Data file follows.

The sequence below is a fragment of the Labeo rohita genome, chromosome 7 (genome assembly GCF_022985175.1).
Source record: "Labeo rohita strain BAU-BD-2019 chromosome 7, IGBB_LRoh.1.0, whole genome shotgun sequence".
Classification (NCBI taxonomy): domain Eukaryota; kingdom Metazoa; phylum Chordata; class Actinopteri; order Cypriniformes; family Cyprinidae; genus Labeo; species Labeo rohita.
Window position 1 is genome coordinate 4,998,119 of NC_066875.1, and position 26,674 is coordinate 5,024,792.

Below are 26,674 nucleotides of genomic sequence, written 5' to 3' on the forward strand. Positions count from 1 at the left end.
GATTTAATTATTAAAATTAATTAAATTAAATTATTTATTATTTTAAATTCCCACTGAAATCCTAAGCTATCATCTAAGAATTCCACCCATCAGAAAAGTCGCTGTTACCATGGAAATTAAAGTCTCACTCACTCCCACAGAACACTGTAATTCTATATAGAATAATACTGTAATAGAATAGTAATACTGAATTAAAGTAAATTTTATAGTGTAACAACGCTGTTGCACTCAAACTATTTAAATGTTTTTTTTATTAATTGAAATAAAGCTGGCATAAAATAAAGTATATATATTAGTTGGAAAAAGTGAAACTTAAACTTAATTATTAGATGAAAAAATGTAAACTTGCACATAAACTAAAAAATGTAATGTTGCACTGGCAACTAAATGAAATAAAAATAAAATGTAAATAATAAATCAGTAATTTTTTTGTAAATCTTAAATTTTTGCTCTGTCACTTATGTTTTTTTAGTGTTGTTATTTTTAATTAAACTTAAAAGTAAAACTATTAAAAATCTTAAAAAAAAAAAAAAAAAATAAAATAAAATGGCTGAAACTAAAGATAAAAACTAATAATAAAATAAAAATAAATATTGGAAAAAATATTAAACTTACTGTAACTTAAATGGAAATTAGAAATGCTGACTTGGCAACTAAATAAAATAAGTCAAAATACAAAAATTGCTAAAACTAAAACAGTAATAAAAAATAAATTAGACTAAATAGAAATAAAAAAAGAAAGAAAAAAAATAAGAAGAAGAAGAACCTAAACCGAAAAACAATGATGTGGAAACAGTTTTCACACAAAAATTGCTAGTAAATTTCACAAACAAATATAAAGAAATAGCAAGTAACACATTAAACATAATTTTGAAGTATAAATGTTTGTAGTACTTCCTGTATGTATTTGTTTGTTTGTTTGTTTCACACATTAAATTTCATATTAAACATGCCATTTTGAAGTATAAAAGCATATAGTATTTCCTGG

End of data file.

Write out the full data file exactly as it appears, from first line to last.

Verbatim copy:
The sequence below is a fragment of the Labeo rohita genome, chromosome 7 (genome assembly GCF_022985175.1).
Source record: "Labeo rohita strain BAU-BD-2019 chromosome 7, IGBB_LRoh.1.0, whole genome shotgun sequence".
Classification (NCBI taxonomy): domain Eukaryota; kingdom Metazoa; phylum Chordata; class Actinopteri; order Cypriniformes; family Cyprinidae; genus Labeo; species Labeo rohita.
Window position 1 is genome coordinate 4,998,119 of NC_066875.1, and position 26,674 is coordinate 5,024,792.

Below are 26,674 nucleotides of genomic sequence, written 5' to 3' on the forward strand. Positions count from 1 at the left end.
GATTTAATTATTAAAATTAATTAAATTAAATTATTTATTATTTTAAATTCCCACTGAAATCCTAAGCTATCATCTAAGAATTCCACCCATCAGAAAAGTCGCTGTTACCATGGAAATTAAAGTCTCACTCACTCCCACAGAACACTGTAATTCTATATAGAATAATACTGTAATAGAATAGTAATACTGAATTAAAGTAAATTTTATAGTGTAACAACGCTGTTGCACTCAAACTATTTAAATGTTTTTTTTATTAATTGAAATAAAGCTGGCATAAAATAAAGTATATATATTAGTTGGAAAAAGTGAAACTTAAACTTAATTATTAGATGAAAAAATGTAAACTTGCACATAAACTAAAAAATGTAATGTTGCACTGGCAACTAAATGAAATAAAAATAAAATGTAAATAATAAATCAGTAATTTTTTTGTAAATCTTAAATTTTTGCTCTGTCACTTATGTTTTTTTAGTGTTGTTATTTTTAATTAAACTTAAAAGTAAAACTATTAAAAATCTTAAAAAAAAAAAAAAAAAATAAAATAAAATGGCTGAAACTAAAGATAAAAACTAATAATAAAATAAAAATAAATATTGGAAAAAATATTAAACTTACTGTAACTTAAATGGAAATTAGAAATGCTGACTTGGCAACTAAATAAAATAAGTCAAAATACAAAAATTGCTAAAACTAAAACAGTAATAAAAAATAAATTAGACTAAATAGAAATAAAAAAAGAAAGAAAAAAAATAAGAAGAAGAAGAACCTAAACCGAAAAACAATGATGTGGAAACAGTTTTCACACAAAAATTGCTAGTAAATTTCACAAACAAATATAAAGAAATAGCAAGTAACACATTAAACATAATTTTGAAGTATAAATGTTTGTAGTACTTCCTGTATGTATTTGTTTGTTTGTTTGTTTCACACATTAAATTTCATATTAAACATGCCATTTTGAAGTATAAAAGCATATAGTATTTCCTGG